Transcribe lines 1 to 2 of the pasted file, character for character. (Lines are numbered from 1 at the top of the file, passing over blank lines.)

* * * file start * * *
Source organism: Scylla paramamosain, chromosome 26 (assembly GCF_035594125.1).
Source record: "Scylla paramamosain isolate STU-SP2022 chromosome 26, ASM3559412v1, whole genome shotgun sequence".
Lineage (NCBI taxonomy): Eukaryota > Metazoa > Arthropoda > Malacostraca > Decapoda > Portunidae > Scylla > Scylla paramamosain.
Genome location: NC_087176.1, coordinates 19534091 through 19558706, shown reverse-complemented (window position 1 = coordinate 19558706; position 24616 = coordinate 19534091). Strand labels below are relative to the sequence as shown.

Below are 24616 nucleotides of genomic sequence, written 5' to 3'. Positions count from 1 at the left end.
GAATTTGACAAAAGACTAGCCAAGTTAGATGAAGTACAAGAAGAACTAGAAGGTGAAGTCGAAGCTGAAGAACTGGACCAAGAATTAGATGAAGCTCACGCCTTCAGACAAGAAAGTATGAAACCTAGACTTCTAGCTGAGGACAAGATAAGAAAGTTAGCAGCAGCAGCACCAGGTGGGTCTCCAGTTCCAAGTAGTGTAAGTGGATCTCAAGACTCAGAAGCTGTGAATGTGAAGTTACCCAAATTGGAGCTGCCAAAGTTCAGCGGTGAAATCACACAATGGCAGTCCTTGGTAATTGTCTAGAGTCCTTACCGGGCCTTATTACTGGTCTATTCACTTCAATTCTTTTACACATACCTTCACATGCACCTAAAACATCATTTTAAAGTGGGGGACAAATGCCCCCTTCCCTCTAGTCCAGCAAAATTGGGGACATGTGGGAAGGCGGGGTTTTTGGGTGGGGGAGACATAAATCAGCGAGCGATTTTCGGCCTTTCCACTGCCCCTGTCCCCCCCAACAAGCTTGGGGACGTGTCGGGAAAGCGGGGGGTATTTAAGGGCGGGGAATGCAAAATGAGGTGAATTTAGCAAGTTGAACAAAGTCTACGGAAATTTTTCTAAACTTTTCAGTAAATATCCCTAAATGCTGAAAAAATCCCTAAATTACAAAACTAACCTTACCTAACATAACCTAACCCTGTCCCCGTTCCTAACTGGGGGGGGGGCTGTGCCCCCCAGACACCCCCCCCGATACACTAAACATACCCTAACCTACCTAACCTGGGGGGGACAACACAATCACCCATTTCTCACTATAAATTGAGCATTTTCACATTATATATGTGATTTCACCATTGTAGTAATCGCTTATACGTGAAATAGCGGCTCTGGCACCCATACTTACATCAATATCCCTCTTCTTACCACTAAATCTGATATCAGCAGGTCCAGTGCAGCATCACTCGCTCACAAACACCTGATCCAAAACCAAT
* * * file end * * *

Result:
Source organism: Scylla paramamosain, chromosome 26 (assembly GCF_035594125.1).
Source record: "Scylla paramamosain isolate STU-SP2022 chromosome 26, ASM3559412v1, whole genome shotgun sequence".